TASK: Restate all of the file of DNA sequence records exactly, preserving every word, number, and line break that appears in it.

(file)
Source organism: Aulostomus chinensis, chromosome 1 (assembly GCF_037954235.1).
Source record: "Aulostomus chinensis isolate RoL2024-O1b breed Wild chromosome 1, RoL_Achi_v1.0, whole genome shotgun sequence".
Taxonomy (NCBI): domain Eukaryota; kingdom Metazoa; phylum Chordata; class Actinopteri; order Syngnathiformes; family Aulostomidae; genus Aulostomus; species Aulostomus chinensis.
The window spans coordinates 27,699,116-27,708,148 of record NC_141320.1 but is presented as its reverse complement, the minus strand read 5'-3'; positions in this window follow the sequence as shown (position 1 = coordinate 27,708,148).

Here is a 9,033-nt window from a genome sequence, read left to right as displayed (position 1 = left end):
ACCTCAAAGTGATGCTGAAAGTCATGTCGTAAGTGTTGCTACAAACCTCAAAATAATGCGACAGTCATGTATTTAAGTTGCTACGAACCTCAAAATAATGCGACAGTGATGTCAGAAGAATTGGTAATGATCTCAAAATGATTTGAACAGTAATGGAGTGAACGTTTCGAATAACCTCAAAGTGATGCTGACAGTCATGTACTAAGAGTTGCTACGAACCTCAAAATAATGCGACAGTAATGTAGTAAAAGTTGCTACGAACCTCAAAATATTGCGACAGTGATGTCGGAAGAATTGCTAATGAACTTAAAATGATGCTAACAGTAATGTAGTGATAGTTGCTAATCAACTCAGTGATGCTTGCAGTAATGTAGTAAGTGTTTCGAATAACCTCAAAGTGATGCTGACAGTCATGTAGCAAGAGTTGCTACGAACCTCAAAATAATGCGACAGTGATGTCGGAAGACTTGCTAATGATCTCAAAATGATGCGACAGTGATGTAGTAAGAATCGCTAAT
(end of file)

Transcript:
Source organism: Aulostomus chinensis, chromosome 1 (assembly GCF_037954235.1).
Source record: "Aulostomus chinensis isolate RoL2024-O1b breed Wild chromosome 1, RoL_Achi_v1.0, whole genome shotgun sequence".
Taxonomy (NCBI): domain Eukaryota; kingdom Metazoa; phylum Chordata; class Actinopteri; order Syngnathiformes; family Aulostomidae; genus Aulostomus; species Aulostomus chinensis.
The window spans coordinates 27,699,116-27,708,148 of record NC_141320.1 but is presented as its reverse complement, the minus strand read 5'-3'; positions in this window follow the sequence as shown (position 1 = coordinate 27,708,148).

Here is a 9,033-nt window from a genome sequence, read left to right as displayed (position 1 = left end):
ACCTCAAAGTGATGCTGAAAGTCATGTCGTAAGTGTTGCTACAAACCTCAAAATAATGCGACAGTCATGTATTTAAGTTGCTACGAACCTCAAAATAATGCGACAGTGATGTCAGAAGAATTGGTAATGATCTCAAAATGATTTGAACAGTAATGGAGTGAACGTTTCGAATAACCTCAAAGTGATGCTGACAGTCATGTACTAAGAGTTGCTACGAACCTCAAAATAATGCGACAGTAATGTAGTAAAAGTTGCTACGAACCTCAAAATATTGCGACAGTGATGTCGGAAGAATTGCTAATGAACTTAAAATGATGCTAACAGTAATGTAGTGATAGTTGCTAATCAACTCAGTGATGCTTGCAGTAATGTAGTAAGTGTTTCGAATAACCTCAAAGTGATGCTGACAGTCATGTAGCAAGAGTTGCTACGAACCTCAAAATAATGCGACAGTGATGTCGGAAGACTTGCTAATGATCTCAAAATGATGCGACAGTGATGTAGTAAGAATCGCTAAT